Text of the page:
What I Read

The Donor by Clare Mackintosh ✰✰✰✰

The Two Lives of Lydia Bird by Josie Silver ✰✰✰✰✰

Anatomy of a Scandal by Sarah Vaughan ✰✰

If I Can’t Have You by Charlotte Levin ✰✰✰✰

Daisy Jones & The Six by Taylor Jenkins Reid (DNF)

The Trouble with Goats and Sheep by Joanna Cannon ✰✰

Girl A by Abigail Dean ✰✰✰

Book of the month

The book of the month for September was the easiest pick of the year so far… The Two Lives of Lydia Bird! I loved this novel, it was a truly interesting concept. The characters were wonderful, I really warmed to Lydia and her situation. I highly recommend! One Day in December is also brilliant, so if you haven’t read that either make sure you do as we’re heading into Christmas. I’m also eagerly awaiting Josie Silver’s new release, One Night on the Island, out next year!

Going forward

This month has been quite a different month as I solely read books from my TBR which I didn’t have pressure to review. I think going forward into October I’ll probably continue this, while trying to also incorporate a couple of books to review. I think it’s been nice to take a short break to refresh, as it can sometimes be challenging with reviewing to always be able to express your thoughts. Surprisingly this is usually more of an issue when I really like the book, it can be hard to do it justice!

As always, a huge thank you to the publishers and authors who provided me with a gifted copy of a book in exchange for an honest review. You’ll find their details tagged in each individual blog post, linked above. 

Until next time,

Book Review | The Other You by J.S. Monroe

Thank you to Vicky and Head of Zeus for providing me with a copy of The Other You in exchange for an honest review.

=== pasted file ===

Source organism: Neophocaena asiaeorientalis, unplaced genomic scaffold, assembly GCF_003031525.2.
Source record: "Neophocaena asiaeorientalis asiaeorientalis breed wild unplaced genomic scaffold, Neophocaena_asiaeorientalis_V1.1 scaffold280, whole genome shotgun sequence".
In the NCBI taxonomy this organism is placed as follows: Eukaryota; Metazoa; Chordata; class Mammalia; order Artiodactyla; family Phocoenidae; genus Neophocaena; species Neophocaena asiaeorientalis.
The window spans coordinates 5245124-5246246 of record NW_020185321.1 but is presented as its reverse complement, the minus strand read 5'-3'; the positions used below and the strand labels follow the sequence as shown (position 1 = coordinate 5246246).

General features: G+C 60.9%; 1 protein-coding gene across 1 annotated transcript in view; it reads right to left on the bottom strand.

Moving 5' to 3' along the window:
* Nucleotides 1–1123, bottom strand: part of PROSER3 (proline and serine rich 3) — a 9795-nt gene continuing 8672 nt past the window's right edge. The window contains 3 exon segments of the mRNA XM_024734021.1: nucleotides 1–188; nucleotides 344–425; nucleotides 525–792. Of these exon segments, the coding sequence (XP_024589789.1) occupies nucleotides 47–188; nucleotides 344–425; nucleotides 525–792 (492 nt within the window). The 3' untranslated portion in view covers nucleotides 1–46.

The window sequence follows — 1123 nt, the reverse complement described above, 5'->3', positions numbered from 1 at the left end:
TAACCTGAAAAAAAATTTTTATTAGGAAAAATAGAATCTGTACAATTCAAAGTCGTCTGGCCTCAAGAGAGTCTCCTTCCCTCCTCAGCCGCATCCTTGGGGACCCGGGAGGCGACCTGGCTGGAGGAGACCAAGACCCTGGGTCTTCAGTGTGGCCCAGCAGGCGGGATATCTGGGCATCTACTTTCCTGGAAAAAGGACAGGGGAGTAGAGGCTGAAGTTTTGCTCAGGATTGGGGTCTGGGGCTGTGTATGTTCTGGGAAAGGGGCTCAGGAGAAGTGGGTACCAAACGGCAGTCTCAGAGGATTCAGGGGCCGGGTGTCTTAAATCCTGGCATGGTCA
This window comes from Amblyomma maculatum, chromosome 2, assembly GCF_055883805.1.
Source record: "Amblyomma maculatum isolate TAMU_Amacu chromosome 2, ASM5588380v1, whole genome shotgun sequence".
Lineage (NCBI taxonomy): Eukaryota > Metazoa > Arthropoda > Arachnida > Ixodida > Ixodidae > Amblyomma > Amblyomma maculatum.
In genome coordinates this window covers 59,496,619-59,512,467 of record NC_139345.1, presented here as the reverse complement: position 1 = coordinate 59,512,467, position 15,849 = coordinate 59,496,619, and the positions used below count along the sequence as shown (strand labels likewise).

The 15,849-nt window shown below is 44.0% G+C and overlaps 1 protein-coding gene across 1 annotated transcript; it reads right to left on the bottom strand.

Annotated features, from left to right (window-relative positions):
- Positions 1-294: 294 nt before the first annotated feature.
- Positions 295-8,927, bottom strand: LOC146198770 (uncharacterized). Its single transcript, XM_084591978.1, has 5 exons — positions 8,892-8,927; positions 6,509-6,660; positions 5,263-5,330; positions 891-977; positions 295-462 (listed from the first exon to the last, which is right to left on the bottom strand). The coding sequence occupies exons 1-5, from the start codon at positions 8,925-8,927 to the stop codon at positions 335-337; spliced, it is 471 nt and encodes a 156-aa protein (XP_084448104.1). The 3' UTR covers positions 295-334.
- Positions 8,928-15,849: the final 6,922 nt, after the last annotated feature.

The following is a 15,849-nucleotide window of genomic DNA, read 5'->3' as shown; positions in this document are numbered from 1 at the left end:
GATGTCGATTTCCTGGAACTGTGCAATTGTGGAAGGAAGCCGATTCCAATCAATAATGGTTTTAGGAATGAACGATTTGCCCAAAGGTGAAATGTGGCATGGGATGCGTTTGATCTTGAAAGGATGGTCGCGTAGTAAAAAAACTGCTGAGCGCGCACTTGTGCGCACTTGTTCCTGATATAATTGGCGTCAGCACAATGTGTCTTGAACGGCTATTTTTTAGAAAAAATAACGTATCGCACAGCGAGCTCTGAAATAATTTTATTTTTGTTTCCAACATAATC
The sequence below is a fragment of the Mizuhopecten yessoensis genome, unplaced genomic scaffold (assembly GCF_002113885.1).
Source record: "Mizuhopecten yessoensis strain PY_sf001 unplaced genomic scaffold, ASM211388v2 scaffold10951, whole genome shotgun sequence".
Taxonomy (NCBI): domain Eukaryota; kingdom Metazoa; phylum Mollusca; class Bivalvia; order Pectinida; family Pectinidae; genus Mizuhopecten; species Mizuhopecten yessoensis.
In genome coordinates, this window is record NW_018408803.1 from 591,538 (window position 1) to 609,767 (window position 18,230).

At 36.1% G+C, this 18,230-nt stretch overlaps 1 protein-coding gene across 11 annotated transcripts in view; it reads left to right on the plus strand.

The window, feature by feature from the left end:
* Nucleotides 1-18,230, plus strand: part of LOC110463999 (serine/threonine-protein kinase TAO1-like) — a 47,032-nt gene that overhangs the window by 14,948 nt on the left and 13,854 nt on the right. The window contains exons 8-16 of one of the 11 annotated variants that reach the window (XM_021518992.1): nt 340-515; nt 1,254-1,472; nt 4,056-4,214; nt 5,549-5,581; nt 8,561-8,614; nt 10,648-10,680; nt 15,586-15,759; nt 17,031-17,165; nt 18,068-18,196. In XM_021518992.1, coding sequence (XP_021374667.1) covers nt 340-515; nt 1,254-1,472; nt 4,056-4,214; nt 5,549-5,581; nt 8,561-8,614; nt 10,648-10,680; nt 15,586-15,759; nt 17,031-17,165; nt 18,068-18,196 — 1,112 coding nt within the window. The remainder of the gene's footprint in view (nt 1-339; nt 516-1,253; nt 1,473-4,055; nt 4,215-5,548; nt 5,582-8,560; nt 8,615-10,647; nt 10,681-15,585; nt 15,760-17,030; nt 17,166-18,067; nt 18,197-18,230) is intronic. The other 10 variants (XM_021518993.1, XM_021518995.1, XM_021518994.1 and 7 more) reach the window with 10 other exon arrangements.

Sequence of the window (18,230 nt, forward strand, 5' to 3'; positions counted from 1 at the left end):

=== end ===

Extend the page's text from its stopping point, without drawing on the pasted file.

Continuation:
He looks the same. He looks like a stranger. 

Super recognisers are born with the ability to remember a face forever, even from a single glance. Kate was one of them. She worked for the police, using her gift to spot criminals and save lives. Then came the accident.

Deprived of her abilities after a devastating car crash, Kate found refuge in a new relationship. She met Rob in hospital, and he nursed her back to health in his beautiful house in Cornwall. But now something feels horribly wrong. Rob looks the same, but Kate feels certain: the man she fell in love with has been replaced by an impostor.

Is this the paranoia of a damaged mind? Or is it Kate’s old instinct, screaming one last warning?


The Other You is a unique and interesting novel, filled with the unexpected right from the first page.

The story is told through three perspectives; Kate, Jack and Silas. This allows for a varied overview of the situations and each of their insights were also useful in building their characters. They also helped in the development of Kate.

The premise of the book gripped me from the beginning. I wanted to know more about each of the characters! We are told facts about them but it definitely left me wanting more. Be prepared for lots of why, what, when, where, how right from the offset!

It’s written in a short timeline format; one week earlier followed by Friday – Tuesday. A lot happens in that short time form, so don’t let it fool you. The chapters are also short which reflects this timeline nicely and really compliments the fast pacing.

J. S. Monroe writes nicely and as well as being immersed in the story from the first page, I found myself intrigued by the concept of super recognisers. The ability to recognise faces from a one-time glance is fascinating and I felt it definitely added an extra level of depth to the story.

A gripping novel which I flew through, I’d recommend The Other You. It’s out now from Head of Zeus, you can purchase a copy using the link below and also help support independent bookstores.

Note: This is an affiliate link. If you purchase via this link, I’ll get a small commission at no extra cost to you. Thank you.

Until next time,